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Can GT World Challenge's test ban serve as possible model for DTM?

The DTM will be able to enforce and police a ban on in-season testing by following the model used by GT World Challenge Europe, according to ex-Rutronik team boss Fabian Plentz.

Luca Engstler, Liqui Moly Team Engstler Audi R8 LMS GT3

With no restrictions on testing in the DTM, top teams usually hold private tests at all rounds on the calendar, with the exception of Norisring, incurring significant expenditure in order to do so.

It contributes to a third of their annual budgets, and means competing in the DTM costs significantly more than other GT3 championships of similar scale.

Due to high costs, many people in the paddock have called for a ban on testing in the DTM, including former motorsport chief Norbert Haug.

So far, the ADAC has remained sceptical about the prospect of imposing restrictions on private testing as GT3 cars are used in a variety of series around the world, making it hard to monitor any illegal running.

But SRO has shown that it is possible to put limitations on in-season testing in GT3 championships, and DTM could do well to follow in its footsteps and impose a ban of its own. 

“There is definitely less testing [in GT World Challenge],” Plentz, who moved from the ADAC GT Masters to GTWCE in 2023, told Autosport's sister title Motorsport-Total.com. "We didn't have a single day of testing during the year at tracks where we raced."

In GTWCE, teams are free to conduct as much testing as they want until eight days before the start of the season. However, after that point, teams can only hold tests on tracks that are not on the calendar (or, as the season goes on, on circuits they have already raced on). The only exception to this rule are official SRO tests, such as the one before the Spa 24 Hours.

Jusuf Owega, Mercedes-AMG Team Landgraf Motorsport Mercedes-AMG GT3

Photo by: Alexander Trienitz

Jusuf Owega, Mercedes-AMG Team Landgraf Motorsport Mercedes-AMG GT3

While policing such a stringent ban on testing is not easy, SRO relies on agreements with circuit owners to ensure no team is disobeying the rules.

"Nobody in the world can control a test ban 100%, unless we were to work with manufacturer control units [ECU] that are taken away from us [after every race]," said Plentz, referring to how teams in customer racing get to keep the ECU as they own the cars.

"If [the circuit owners] see a suspicious car there, they may report it and then it will be investigated.

"[Or] someone would see it in today's digital world, take a photo and report it. So that's something. And if everyone sticks to it to a certain extent, because it's in their intrinsic motivation, then it can be regulated."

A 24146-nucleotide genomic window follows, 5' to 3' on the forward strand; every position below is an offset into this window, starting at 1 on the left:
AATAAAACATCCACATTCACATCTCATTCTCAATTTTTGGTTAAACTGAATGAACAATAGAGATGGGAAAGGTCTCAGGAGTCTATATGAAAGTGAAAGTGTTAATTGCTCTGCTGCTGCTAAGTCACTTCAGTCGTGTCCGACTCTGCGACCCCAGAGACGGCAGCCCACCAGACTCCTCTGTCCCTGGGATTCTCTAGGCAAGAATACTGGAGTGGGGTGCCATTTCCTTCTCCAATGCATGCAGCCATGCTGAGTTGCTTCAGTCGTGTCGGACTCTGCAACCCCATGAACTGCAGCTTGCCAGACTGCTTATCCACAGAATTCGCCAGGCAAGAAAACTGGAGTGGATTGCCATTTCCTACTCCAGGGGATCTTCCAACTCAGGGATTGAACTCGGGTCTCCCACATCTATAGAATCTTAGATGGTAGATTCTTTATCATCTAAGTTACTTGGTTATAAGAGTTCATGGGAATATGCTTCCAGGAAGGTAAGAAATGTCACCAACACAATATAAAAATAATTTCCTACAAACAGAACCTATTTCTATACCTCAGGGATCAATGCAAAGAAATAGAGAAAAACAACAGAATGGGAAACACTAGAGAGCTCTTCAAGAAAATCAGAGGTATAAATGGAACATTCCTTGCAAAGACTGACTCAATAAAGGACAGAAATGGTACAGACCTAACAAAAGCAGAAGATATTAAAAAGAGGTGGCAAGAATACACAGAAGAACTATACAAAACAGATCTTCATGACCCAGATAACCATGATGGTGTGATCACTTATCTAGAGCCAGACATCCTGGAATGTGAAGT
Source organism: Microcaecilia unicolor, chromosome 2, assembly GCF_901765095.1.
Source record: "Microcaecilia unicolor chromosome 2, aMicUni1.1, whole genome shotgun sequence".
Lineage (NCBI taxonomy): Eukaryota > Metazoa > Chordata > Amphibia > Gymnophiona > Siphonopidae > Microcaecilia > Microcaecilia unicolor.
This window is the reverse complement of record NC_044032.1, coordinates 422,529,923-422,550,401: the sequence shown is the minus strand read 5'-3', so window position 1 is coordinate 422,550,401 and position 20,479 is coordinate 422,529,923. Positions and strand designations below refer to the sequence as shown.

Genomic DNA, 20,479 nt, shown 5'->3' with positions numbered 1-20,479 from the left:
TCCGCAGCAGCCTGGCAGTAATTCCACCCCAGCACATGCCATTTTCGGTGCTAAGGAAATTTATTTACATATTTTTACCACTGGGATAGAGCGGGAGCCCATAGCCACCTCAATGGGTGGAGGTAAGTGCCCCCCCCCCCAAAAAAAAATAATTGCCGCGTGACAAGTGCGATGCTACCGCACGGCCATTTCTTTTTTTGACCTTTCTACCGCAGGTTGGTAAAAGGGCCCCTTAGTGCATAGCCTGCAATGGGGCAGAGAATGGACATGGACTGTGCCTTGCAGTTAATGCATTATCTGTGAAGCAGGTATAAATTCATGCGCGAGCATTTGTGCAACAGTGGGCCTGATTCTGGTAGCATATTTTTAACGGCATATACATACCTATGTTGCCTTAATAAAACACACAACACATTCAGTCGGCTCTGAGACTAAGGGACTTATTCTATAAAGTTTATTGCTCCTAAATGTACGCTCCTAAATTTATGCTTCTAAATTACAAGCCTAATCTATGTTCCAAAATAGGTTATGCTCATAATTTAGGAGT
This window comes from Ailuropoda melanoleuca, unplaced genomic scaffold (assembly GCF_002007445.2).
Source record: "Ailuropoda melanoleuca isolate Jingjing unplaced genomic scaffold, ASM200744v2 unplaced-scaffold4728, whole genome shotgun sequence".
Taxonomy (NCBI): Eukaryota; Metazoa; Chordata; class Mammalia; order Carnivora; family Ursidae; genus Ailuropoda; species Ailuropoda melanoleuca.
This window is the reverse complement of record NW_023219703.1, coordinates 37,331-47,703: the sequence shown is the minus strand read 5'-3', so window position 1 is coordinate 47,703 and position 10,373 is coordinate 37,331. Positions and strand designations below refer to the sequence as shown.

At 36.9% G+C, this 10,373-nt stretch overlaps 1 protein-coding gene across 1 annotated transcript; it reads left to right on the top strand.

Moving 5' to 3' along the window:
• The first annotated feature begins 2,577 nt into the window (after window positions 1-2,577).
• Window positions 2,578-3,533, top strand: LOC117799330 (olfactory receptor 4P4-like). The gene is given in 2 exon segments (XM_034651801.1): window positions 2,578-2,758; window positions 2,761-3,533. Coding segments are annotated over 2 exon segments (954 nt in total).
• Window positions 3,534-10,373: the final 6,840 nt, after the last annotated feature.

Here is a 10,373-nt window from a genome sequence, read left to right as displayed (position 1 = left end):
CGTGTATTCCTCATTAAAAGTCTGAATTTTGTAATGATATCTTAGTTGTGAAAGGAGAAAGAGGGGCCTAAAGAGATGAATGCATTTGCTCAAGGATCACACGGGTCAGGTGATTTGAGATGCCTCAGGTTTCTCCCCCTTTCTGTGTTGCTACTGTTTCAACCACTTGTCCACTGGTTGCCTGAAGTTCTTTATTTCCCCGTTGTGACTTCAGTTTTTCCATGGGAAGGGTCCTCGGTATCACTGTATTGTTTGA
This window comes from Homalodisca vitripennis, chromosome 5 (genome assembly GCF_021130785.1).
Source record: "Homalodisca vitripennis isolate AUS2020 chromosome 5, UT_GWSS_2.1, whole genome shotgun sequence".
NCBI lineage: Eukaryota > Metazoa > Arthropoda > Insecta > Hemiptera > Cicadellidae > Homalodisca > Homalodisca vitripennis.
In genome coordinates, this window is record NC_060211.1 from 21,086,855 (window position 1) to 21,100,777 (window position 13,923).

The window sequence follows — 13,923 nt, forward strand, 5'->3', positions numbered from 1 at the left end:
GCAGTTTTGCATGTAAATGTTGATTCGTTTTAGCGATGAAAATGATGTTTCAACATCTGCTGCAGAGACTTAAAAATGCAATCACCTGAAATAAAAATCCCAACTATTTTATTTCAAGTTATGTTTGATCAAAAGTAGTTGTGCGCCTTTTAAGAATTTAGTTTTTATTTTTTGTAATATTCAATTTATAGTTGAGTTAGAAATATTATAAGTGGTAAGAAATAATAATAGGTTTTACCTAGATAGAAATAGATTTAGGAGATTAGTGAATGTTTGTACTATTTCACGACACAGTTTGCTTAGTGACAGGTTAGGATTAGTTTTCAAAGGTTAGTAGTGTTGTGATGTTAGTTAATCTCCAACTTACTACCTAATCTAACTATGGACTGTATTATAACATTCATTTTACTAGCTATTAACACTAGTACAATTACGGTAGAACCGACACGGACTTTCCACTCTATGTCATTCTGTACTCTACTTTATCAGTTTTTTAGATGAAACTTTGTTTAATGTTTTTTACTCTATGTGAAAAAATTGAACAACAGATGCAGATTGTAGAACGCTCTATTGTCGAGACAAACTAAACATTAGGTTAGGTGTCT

However, Plentz believes restrictions on on-track testing won’t solve all the problems, as teams could use dynos to gain an edge on their rivals.

"There's a big but. Money isn't just spent by physically driving the car. I can also put my car on a seven-post rig," said Plentz, who withdrew from the post of team principal to take up a behind-the-scenes role at Rutronik.

"A day can easily cost me 7,000 to 10,000 euros. And if I do it for three or four days, then I also have data and results that I can use for my development and my performance. 

René Rast, Schubert Motorsport BMW M4 GT3

Photo by: Andreas Beil

René Rast, Schubert Motorsport BMW M4 GT3

"In other words, you'll still have the budget versus low budget component [battle between top teams and smaller teams], even if it shifts towards off-track."

For a cap on testing to work, Plentz believes it is important for the ADAC to work with teams and come up with a set of regulations that is suitable for all parties involved.

“What Stephane [Ratel, SRO chief] does really well is there are team committees, and there were discussions with each team to get feedback from each individual,” he explained.

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"You sit together and discuss the issues critically and try to define a path for the future together. That's the only way it can work, because if only one person makes a commitment, then you can forget about it. That has to come from everyone.

“If the ADAC says tomorrow that we’re going to do it now, then that would be difficult.

“The teams have to agree on a regulation with the ADAC. If everyone signs, then you can definitely find a rule that goes against cost development."

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